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Provide perfect portion sizes for healthy kids

How do you help your children get the right amount of nutrition? Use these guidelines from "Real Food for Healthy Kids" to get them on the right track.
/ Source: Epicurious

How do you make sure your children get the nutrition they need? Children need different amounts of food as they grow up, so how do you maintain good portion control while satisfying their hunger? Use these guidelines from “Real Food for Healthy Kids”by Tracey Seaman and to get your kids on the right track.

The United States Department of Agriculture created a food pyramid of daily guidelines for kids. (It's available online at, although the guidelines are only applicable for children age two and up.) Some nutritionists feel the government should have been more strict; for instance, requiring all, not just some, of the grains to be whole grains, insisting on reduced fat when recommending milk and dairy products, and completely restricting sodas and sports drinks, rather than labeling them as drinks to be used occasionally.

Essentially, a child's daily diet should be composed mostly of calories from complex carbohydrates and lean proteins and no more than 20 percent of calories from fat. Here are particulars about each category of food and the specific daily nutritional breakdown for preschoolers, elementary school children, and teenagers all derived from the U.S.D.A. and Institute of Medicine.

Daily foods

Vegetables: Opt for bright and dark veggies. Spinach, sweet potatoes, and carrots are great choices. Starchy, whiter foods, such as baking potatoes and corn have lesser nutrients.

Fruits: Choose vitamin-rich fresh fruits, such as strawberries, peaches, mangoes and apples. Fruit juices should be consumed as little as possible. When offering juice, make sure it is 100 percent real fruit juice with no sugar added.

Grains: Use whole or multigrain flours, whole-grain breads, oatmeal, whole-grain low-sugar cereals, brown rice, and whole-wheat pasta. Ban white bread and white rice from your house as much as possible.Meats and Beans:
Serve lean proteins every day, such as beef, pork, chicken, fish, beans, tofu, or eggs. When preparing any protein-rich food, opt to serve it steamed, baked or grilled, not fried.Dairy: Serve lean sources of dairy, such as low-fat milk (check with your doctor to determine whether your child should have whole or reduced-fat milk), low-fat yogurt, ricotta, or cheese.Oils: Use healthy oils, such as olive — preferably extra-virgin — safflower and vegetable oils. They provide vitamin E for healthy skin.Fats and sweets:Limit intake of butter, cream, sugary cereals, soda, candy, and the like as much as possible.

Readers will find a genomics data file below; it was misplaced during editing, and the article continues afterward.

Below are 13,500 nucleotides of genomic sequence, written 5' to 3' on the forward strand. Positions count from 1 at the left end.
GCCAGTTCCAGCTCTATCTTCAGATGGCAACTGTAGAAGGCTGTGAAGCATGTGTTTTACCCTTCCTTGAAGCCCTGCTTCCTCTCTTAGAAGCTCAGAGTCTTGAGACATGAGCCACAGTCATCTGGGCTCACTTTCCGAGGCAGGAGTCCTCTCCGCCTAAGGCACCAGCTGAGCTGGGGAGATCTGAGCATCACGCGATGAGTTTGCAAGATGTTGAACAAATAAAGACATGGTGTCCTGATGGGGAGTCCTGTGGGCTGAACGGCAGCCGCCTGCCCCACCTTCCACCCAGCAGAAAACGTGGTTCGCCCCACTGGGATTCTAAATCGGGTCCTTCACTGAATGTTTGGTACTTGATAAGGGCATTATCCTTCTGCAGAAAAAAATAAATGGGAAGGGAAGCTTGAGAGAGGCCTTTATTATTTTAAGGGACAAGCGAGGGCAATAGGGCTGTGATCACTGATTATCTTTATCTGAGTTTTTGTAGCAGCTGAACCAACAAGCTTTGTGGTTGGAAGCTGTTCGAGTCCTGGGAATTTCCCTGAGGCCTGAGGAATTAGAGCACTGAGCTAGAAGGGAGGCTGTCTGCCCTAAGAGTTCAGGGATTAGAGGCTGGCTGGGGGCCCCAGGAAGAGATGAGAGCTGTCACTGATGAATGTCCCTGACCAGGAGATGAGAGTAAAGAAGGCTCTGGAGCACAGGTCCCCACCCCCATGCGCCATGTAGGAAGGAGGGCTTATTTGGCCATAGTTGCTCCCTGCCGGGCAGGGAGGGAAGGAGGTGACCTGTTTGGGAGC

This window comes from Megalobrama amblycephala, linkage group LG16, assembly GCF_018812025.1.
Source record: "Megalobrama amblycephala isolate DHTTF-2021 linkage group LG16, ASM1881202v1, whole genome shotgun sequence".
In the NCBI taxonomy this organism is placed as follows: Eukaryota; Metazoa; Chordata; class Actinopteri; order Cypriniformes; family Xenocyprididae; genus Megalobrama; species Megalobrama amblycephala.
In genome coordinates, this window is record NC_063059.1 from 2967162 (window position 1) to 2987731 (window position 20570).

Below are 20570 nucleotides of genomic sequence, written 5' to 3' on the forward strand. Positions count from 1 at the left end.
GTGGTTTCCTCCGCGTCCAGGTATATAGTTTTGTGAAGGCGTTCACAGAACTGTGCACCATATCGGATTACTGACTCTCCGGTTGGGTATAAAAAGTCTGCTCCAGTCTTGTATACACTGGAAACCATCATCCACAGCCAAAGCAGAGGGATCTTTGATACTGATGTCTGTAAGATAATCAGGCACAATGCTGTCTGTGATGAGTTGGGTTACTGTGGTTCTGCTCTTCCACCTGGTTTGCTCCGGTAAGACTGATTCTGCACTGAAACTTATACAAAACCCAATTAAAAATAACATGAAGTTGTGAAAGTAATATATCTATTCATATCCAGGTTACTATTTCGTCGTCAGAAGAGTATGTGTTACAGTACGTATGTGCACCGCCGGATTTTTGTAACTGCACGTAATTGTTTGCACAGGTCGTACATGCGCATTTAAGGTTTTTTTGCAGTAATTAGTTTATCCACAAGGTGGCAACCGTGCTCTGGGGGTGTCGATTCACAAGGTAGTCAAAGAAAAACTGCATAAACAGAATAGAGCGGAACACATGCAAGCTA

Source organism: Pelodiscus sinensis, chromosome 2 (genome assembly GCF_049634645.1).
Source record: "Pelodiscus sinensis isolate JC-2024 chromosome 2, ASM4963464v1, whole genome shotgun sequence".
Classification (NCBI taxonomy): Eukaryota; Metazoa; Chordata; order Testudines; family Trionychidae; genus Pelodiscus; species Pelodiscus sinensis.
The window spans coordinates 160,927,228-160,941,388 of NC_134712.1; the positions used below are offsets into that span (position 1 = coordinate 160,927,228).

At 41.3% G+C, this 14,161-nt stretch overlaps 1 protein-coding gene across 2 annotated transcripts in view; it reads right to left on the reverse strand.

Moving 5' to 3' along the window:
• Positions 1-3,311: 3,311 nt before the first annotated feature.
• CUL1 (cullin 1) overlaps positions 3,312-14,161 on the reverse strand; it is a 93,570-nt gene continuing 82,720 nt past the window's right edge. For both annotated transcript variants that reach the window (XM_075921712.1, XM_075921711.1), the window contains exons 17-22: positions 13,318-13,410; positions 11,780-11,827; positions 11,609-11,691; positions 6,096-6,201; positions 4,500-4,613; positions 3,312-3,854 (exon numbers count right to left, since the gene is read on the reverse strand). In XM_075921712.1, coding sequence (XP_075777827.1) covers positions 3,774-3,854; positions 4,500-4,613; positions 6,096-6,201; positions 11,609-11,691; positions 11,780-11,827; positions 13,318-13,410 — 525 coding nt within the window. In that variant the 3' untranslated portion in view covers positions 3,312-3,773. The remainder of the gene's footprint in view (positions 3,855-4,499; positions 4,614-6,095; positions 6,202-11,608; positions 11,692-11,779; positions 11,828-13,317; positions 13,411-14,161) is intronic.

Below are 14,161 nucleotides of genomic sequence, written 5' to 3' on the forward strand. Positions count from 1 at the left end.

Daily requirements: Preschoolers
Generally, preschoolers need about 1, 000 to 1,400 calories per day. For this age group, roughly five or six mini-meals throughout the day are preferable to keep their energy up.

Vegetables: 1 cup

Fruits: 1 cup

Grains: 3 ounces

Meats and beans: 2 to 3 ounces

Dairy: 2 cups

Oils: 3 teaspoons

Fats and sweets:  Limit as much as possible

Daily requirements: Elementary school students
Complex carbohydrates and protein are particularly important for five- to eleven-year-olds, who need roughly from 1,400 to 2,000 calories a day. If they are very active, their calorie intake can be in the upper range and if they are fairly inactive, they should have a little less.

Vegetables: 2 cups

Fruits: 1 1/2 cups

Grains: 5 to 6 ounces

Meats and beans: 5 ounces

Dairy: 3 cups

Oils: 4 teaspoons

Fats and sweets: Limit as much as possible

Daily Requirements: Middle and high-school students
Generally, teenagers need anywhere from 1,600 calories per day to 3,000 calories for very active boys. Often, teenagers need more calcium and protein than they take in.

Vegetables: 3 cups

Fruits: 2 cups

Grains: 6 ounces

Meats and beans: 5 to 6 ounces

Dairy: 3 cups

Oils: 5 to 6 teaspoons

Fats and sweets: Limit as much as possible

Size Matters
The American Dietetic Association (their website, is very handy) provides a handy visual guide to appropriate serving sizes:

Meat: 3 ounces                      Size: Deck of cards or kitchen sponge

Pasta/rice: 1/2 cup                Size:Tennis ball or ice cream scoop

Bread: 1 slice                         Size: CD case

Peanut butter: 2 tablespoons   
Size:Ping-pong ball

Vegetables: 1/2 cup               Size:Light bulb or rounded handful

Cheese: 1 ounce                    Size:Four dice

Dried Fruit: 1 ounce             Size: An egg

Nuts: 1 ounce                      Size: Ping-pong ball

For more ideas on cooking for and with kids, recipes for portable lunches and more, go to Epicurious’ Back-to-School Package.

The preceding is from “ by Tracey Seaman and Tanya Wenman Steel, © 2008, reprinted by permission of William Morrow/An Imprint of HarperCollins Publishers.